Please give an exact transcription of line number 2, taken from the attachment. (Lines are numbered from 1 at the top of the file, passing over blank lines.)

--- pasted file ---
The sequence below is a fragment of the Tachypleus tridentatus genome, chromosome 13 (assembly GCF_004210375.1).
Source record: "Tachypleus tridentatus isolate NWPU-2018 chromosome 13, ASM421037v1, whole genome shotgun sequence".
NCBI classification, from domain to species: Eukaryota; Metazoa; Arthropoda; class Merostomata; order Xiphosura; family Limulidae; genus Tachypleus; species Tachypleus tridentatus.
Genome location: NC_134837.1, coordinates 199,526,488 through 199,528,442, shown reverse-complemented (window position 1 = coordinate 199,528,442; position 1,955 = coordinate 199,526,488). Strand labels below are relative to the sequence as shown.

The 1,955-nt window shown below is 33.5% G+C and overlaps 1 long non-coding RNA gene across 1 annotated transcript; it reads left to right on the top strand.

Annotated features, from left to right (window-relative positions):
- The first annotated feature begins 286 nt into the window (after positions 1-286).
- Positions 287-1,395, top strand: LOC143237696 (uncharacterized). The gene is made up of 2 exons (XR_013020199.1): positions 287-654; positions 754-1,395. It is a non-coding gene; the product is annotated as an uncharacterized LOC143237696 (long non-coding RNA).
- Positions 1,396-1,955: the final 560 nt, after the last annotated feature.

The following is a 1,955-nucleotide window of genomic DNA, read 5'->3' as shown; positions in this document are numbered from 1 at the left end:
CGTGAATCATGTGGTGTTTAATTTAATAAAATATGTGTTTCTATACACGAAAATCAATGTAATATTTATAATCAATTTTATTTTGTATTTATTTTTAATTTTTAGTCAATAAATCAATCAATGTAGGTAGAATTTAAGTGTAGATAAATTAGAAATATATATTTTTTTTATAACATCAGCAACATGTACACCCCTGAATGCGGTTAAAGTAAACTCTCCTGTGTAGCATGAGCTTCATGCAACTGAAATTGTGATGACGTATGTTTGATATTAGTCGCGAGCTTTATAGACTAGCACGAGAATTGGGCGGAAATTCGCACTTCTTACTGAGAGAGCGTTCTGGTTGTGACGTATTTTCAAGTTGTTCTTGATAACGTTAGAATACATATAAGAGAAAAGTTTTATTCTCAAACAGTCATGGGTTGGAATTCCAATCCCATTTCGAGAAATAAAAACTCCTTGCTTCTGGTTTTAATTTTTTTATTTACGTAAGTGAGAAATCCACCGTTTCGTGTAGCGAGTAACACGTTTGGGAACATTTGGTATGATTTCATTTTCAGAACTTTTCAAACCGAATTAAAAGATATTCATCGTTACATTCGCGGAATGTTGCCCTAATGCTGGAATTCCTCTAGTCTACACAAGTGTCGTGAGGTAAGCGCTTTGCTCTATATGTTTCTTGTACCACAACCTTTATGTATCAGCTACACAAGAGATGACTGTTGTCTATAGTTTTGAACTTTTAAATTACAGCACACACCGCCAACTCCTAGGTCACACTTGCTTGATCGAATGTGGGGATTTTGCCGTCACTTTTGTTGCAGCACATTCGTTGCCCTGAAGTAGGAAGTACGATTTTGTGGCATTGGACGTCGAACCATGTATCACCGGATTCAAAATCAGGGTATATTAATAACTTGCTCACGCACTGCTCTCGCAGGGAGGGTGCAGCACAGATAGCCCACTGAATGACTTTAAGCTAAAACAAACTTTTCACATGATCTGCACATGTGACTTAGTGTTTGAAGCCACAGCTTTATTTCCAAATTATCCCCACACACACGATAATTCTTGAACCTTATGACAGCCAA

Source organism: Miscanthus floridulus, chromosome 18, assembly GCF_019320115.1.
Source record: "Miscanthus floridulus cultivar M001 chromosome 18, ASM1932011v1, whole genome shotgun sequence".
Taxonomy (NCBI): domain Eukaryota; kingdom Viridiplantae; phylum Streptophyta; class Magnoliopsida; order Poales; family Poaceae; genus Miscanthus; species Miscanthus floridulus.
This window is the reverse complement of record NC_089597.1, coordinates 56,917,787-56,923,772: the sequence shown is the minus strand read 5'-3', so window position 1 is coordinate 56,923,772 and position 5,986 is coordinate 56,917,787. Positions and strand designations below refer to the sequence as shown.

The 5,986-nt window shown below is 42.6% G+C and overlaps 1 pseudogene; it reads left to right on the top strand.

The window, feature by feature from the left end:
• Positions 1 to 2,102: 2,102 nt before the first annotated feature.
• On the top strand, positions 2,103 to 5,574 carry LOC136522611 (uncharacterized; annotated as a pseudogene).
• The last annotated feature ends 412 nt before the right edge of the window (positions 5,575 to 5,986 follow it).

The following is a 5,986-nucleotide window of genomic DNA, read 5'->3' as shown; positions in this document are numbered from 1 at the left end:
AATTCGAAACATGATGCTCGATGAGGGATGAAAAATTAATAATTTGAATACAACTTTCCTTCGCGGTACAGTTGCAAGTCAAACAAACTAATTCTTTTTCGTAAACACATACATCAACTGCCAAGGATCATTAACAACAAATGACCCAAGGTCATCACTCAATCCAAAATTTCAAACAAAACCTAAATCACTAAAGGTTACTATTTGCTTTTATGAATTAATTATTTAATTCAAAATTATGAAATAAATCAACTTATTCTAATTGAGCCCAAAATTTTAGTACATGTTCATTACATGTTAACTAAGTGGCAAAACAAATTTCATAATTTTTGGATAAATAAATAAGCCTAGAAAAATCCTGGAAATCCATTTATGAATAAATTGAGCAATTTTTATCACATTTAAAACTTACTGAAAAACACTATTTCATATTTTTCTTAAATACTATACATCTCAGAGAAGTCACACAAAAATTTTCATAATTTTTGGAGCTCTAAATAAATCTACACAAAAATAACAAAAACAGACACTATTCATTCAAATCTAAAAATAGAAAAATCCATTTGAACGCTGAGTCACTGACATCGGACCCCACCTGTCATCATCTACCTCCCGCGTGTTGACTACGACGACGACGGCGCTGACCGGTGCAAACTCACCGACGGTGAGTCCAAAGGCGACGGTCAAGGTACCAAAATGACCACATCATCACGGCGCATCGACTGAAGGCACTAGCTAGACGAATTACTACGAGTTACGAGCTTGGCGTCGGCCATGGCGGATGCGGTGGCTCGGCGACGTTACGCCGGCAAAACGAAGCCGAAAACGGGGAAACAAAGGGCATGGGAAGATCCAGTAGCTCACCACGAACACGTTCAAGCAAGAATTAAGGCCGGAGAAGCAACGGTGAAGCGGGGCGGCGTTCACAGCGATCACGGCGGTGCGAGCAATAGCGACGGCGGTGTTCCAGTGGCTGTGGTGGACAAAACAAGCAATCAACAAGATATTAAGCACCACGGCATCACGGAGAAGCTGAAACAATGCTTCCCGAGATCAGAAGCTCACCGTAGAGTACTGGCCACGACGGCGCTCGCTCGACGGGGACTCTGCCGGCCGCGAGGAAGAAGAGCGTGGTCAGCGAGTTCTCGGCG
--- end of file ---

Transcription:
Source record: "Tachypleus tridentatus isolate NWPU-2018 chromosome 13, ASM421037v1, whole genome shotgun sequence".